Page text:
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Three Mysterious European Bog Body Murders

Three Mysterious European Bog Body Murders

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Over the past centuries, the remains of more than 500 men, women, and children have been unearthed during peat-cutting activities in northwestern Europe. The "bog bodies" were pulled from their soggy graves, most dating to the Iron Age, between 800 BC and 200 AD. No one knows for sure who these people were and how they ended up in the bogs, but they weren’t just unlucky people who fell in after losing their way. This is why these unfortunate people’s demise are called bog body murders. Forensic evidence shows many of the victims display obvious signs of violent deaths. Murder and sacrifice were the believed fates of these unfortunate souls. But who killed them, and why? These are the ultimate cold cases. After thousands of years, can we discover what really happened? The bog body murders are a fascinating window into murder in ancient times . . .

Bog Body Murders #1: Bocksten Man: Bludgeoned To Death

Around 700 years ago, a young man was struck three times on the head, then tossed into a peat bog and impaled with three wooden poles to prevent his body rising to the surface. What is the story behind the grisly ending to this young man’s life, and why were his killers so determined to keep his body from ever surfacing? To give you a hint, this cases is the most famous bog body murders of all time.

The body of the “Bocksten Man” was discovered in a peat bog in Bocksten in Sweden in 1936 AD. Astonishingly, his clothing, as well as his long, curly hair, were well-preserved due to the waterlogged condition of the bog. 

The unfortunate Bocksten Man, the most famous of all bog body murders, was brutally killed. (CC BY 2.0)

The unfortunate Bocksten Man, the most famous of all bog body murders, was brutally killed. (CC BY 2.0)

The Discovery Of The Bocksten Man

Due to the high level of preservation, the Bocksten Man was initially believed that the remains belonged to a recent murder victim and the local police were contacted. However, after examining his clothing and other features, they soon realized that the body was centuries old.

Bocksten Man was taken to the Varberg Museum where studies revealed that he had lived in the 14th century AD. By studying his teeth and body, it was found that he was likely between 25 and 35 years old at the time of his death.

The Halland Museum of Cultural History, the current home of the Bocksten Man, is situated in this building in the Varberg Fortress, Sweden. (Public Domain)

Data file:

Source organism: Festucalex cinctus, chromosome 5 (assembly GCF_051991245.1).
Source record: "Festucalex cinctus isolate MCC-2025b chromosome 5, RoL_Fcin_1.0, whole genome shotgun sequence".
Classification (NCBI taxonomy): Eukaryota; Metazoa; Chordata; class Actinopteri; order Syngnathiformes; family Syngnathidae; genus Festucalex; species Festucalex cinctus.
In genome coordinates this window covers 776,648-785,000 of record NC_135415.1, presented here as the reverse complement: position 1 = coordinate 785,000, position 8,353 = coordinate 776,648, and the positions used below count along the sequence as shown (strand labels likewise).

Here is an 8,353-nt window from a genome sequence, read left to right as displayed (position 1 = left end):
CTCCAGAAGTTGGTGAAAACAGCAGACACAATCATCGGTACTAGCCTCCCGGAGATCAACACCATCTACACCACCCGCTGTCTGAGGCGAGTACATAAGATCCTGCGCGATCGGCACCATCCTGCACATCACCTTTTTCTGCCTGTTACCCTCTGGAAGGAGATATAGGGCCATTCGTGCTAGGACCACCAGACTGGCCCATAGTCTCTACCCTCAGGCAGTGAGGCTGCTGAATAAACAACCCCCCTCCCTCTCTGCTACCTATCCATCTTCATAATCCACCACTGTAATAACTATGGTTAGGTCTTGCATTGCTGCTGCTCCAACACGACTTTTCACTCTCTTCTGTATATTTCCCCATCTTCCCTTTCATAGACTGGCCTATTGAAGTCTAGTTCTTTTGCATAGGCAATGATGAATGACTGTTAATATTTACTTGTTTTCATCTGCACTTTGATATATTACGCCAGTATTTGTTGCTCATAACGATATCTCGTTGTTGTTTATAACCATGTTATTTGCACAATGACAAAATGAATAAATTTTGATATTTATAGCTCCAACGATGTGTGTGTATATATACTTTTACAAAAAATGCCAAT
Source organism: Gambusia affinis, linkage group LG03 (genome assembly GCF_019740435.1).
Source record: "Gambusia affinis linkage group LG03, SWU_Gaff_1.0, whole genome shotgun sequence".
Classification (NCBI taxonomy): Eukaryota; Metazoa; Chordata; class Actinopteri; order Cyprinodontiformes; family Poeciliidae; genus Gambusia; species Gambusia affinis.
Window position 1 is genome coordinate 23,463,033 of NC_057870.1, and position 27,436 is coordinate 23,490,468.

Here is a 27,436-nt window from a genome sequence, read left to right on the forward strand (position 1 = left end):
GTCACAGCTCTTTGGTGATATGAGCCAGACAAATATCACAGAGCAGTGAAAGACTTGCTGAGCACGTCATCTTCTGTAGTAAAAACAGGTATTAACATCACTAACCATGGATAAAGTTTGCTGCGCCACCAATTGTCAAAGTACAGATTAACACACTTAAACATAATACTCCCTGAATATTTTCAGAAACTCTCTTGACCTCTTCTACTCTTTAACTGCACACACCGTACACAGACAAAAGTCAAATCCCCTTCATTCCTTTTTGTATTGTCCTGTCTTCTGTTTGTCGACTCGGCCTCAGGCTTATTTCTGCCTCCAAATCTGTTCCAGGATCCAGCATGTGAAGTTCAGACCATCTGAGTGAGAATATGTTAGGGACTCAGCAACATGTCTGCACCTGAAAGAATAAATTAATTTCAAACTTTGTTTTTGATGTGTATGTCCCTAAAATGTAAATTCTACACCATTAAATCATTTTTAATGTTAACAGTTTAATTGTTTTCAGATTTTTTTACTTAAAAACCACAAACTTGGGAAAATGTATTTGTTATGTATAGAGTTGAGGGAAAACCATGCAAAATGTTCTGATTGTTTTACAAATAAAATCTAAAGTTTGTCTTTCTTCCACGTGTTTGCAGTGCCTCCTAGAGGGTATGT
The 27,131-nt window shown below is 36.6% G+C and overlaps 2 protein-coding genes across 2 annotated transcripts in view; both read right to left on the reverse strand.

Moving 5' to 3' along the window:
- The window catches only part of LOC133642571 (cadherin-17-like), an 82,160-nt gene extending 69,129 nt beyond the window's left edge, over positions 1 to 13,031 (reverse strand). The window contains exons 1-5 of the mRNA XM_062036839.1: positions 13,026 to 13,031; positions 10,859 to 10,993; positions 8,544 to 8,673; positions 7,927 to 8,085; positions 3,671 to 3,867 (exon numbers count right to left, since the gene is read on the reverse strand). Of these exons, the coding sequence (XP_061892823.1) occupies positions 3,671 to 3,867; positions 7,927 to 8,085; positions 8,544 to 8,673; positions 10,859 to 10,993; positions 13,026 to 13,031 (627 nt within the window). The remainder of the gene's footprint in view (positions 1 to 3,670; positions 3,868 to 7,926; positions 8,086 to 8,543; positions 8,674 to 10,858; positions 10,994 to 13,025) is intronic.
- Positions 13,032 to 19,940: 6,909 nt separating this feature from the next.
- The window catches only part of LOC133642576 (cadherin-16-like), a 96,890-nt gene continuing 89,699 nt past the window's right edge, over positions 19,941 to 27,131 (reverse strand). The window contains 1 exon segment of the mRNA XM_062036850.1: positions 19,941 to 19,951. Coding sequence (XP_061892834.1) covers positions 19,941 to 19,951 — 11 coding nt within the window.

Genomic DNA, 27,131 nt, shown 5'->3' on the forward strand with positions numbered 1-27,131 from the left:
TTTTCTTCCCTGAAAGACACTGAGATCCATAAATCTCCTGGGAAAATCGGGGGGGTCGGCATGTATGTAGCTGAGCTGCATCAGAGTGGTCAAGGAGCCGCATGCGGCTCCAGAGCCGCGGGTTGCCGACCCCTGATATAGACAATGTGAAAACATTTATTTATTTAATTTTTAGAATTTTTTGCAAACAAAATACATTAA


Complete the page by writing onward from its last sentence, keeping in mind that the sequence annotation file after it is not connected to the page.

The Halland Museum of Cultural History, the current home of the Bocksten Man, is situated in this building in the Varberg Fortress, Sweden. (Public Domain)

What The Bocksten Man Was Wearing When He Was Killed

The Bocksten Man’s clothing was considered to be one of the best preserved of its kind from the Medieval period in Europe. Bocksten Man’s clothing consisted of a tunic/cotte, a mantle/cloak, a hood, woolen hose, and leather shoes. In addition, he also had two leather belts and two knives on him. This indicated that he had belonged to the upper classes of Medieval society and allowed researchers to piece together possible reasons for his murder.

Another image of the Bocksten Man who was murdered so long ago and who is the most famous of all bog body murders. (CC BY 2.0)

Another image of the Bocksten Man who was murdered so long ago and who is the most famous of all bog body murders. (CC BY 2.0)

Three blows from a blunt weapon, likely a pole or a hammer, damaged his skull. He took one hit on the lower jaw, another near the right ear, and the last, farther back on his head. These injuries caused his death.

But why was he killed?

Bog Body Murders: Killed For Religion, Politics, Or Ambition?

Even in 1936 AD, when the bog body was found, apparently local legend still spoke of a man who had been recruiting soldiers in the area long before. Not pleased by this, peasants killed him and buried him in the bog. Then it was said that the man returned from the dead and was haunting the townsfolk. To stop this, poles were rammed through his body, pinning him in place; whereupon the haunting stopped.

Based on his rich hood and cloak, it’s also possible that he had been a travelling tax collector (not often a welcomed individual), which caused him to be murdered and discarded quietly.

The other theory is that Bocksten Man may have been a victim of dangerous politics. Was he actually Simon Gudmundi, dean of the Diocese of Linköping, who worked with a group that tried to get Catherine of Vadstena made a saint? Records say that Gudmundi visited the area (where one of Catherine’s miracles was said to have taken place), and it’s speculated he was killed on the order of a competitor so they themselves could assume the post of dean of the Diocese.